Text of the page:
How can the English NHS attract and keep more of the international nurses it needs?

With the numbers of nurses joining the English NHS from elsewhere in the European Union decreasing, Claudia Leone takes a closer look at the current problems and suggests what can be done to help reverse the trend.

Blog post

Published: 19/07/2019

NHS trusts are in the midst of a nurse staffing crisis, struggling to fill around 40,000 vacancies. The situation is set to get even more difficult. Our analysis with the King’s Fund and Health Foundation shows that the gap will actually grow even with a range of actions over the next five years – unless, that is, we can bring in around 5,000 more nurses each year from other countries.

The recently published Interim NHS People Plan is realistic and clear in saying England will continue to need foreign nurses. But at the same time, the proposal to replace free movement of labour from most of Europe with a set of tight restrictions, including a £30,000 salary limit, threatens to bring in more barriers.

And beyond those hard barriers to migration, foreign nurses’ decisions to work in the English NHS are also influenced by individual choices. Even now, with free movement still in place, the proportion of nursing joiners who hold an EU nationality has halved, while they account for more of those leaving. I spoke to many EU nursing migrants in the English NHS for my PhD, discussing their choices and perspectives. So what are the problems, and the possible solutions?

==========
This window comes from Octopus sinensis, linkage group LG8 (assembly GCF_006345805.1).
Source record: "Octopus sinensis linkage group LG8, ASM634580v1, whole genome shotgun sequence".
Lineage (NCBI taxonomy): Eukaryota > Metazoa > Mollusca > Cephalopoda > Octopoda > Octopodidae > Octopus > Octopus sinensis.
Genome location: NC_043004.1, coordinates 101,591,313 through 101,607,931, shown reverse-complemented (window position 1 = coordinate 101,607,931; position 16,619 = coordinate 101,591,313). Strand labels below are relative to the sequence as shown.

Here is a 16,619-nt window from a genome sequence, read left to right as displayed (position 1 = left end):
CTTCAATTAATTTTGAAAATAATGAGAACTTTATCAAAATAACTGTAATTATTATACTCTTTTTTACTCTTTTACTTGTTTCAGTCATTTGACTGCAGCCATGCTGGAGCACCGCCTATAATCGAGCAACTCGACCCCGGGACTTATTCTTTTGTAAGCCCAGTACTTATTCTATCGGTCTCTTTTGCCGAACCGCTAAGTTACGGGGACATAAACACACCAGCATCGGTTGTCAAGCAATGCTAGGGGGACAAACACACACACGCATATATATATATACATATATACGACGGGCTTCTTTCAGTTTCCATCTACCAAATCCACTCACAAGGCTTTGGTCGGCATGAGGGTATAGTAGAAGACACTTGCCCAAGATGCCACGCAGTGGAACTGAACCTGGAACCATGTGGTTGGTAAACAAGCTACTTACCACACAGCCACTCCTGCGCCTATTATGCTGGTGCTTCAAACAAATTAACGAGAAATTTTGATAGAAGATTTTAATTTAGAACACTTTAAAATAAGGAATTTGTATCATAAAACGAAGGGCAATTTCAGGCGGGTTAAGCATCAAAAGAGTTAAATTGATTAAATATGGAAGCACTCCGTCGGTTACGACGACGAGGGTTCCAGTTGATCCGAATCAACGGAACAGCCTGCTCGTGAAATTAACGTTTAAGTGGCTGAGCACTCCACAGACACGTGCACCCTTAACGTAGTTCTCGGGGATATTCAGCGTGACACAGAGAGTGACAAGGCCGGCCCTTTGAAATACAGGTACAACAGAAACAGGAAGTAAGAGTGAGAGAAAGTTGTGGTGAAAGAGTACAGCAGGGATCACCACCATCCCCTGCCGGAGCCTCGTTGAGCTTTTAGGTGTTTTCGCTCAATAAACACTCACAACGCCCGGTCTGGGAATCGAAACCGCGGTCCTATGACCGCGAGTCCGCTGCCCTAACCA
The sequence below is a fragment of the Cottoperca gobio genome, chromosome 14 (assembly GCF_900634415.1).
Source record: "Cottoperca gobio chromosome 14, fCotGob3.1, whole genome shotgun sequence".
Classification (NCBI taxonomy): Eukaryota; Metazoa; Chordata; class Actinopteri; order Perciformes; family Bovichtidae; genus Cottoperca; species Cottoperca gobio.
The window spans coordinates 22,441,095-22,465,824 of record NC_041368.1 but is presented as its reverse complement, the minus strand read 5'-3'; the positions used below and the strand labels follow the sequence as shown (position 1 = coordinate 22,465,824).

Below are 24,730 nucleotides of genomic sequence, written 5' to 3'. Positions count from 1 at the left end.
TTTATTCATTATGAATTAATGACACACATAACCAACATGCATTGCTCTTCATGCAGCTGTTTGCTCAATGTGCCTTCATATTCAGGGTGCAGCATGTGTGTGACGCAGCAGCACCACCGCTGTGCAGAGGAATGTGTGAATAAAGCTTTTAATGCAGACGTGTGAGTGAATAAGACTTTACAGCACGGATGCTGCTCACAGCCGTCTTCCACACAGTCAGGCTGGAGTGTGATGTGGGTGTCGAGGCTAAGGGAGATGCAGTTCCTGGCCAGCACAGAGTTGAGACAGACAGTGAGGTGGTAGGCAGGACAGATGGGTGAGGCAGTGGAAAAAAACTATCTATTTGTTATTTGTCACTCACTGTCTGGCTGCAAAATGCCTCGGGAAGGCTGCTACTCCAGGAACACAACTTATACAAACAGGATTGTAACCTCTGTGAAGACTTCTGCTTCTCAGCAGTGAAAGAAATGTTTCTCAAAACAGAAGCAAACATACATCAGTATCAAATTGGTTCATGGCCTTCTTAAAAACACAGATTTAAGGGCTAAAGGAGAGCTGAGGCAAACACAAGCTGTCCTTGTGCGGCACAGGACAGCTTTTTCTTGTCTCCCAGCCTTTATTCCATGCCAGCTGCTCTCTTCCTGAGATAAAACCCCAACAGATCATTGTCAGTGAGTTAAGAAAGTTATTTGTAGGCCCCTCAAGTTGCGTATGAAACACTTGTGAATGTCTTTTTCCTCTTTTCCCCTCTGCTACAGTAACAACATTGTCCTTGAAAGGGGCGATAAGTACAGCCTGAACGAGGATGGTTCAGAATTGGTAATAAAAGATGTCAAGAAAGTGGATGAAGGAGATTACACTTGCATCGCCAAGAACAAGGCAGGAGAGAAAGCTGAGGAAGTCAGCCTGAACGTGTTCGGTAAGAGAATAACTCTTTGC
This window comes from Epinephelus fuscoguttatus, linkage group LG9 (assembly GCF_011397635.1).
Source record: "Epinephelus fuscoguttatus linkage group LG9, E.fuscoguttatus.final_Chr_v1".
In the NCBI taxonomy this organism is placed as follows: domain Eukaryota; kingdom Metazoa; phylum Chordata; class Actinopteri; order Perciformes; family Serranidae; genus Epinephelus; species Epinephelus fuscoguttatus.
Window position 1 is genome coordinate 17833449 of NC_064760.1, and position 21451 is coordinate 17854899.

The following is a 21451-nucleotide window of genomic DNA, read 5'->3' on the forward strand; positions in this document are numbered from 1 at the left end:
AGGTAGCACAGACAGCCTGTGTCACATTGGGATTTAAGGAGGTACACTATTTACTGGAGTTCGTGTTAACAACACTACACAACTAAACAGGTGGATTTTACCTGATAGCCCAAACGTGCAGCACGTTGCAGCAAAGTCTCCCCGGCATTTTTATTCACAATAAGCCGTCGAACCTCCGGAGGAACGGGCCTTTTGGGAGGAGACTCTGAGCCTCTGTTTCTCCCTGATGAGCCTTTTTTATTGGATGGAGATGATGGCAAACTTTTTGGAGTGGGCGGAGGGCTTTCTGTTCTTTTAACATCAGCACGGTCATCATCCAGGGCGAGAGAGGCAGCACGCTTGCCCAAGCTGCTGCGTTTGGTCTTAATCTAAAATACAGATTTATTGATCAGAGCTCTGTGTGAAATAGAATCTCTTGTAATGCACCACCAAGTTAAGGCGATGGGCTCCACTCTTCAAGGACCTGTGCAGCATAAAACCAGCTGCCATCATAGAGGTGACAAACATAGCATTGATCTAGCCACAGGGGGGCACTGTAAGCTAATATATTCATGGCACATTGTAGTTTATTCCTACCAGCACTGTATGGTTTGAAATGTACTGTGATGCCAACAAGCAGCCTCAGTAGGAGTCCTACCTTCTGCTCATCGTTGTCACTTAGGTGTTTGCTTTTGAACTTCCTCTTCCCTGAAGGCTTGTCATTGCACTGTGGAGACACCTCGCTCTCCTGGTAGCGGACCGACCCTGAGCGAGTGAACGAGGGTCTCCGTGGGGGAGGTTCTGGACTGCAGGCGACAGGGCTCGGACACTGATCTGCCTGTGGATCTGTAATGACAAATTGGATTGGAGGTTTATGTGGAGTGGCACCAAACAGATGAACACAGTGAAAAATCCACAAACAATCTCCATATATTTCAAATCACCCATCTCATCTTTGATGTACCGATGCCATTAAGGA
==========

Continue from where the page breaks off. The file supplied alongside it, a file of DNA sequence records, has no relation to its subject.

England needs to compete

The nurses I spoke to were clear that they make ongoing calculations of the ‘pluses’ and ‘minuses’ of moving country. As highly qualified professionals aware of their value, nurses ask themselves questions such as what kind of career development and further training opportunities are there? Would I be properly remunerated? How is nursing perceived by the society? How far and easy is it to go back home?

The process of Brexit so far has already brought a less valuable pound sterling, and perhaps a sense that the UK is less welcoming of migrant workers. A no deal Brexit actually taking place would immediately add a more onerous migration system and remove the laws that often make training and qualifications here transferable across Europe. All these factors risk bringing more difficulty and lower rewards into the calculations nurses make.

Meanwhile, these nurses are needed and sought after in many other European countries, where they can work without any, or with very little, administrative hassle. The NHS is going to have to work hard to encourage foreign nurses, even those who earn enough to still come under the proposed system, to continue coming and staying in the long term.

Actions the NHS could take to better manage recruitment and retention of EU nurses

The retention programme and the direct support programme as set out in the Interim People Plan are promising in recognising that people on the shop floor best understand how to make the NHS more attractive. Recent analysis by NHS England and NHS Improvement is already showing promising results. But considering the urgency of the workforce crisis, what other specific and quick actions could help?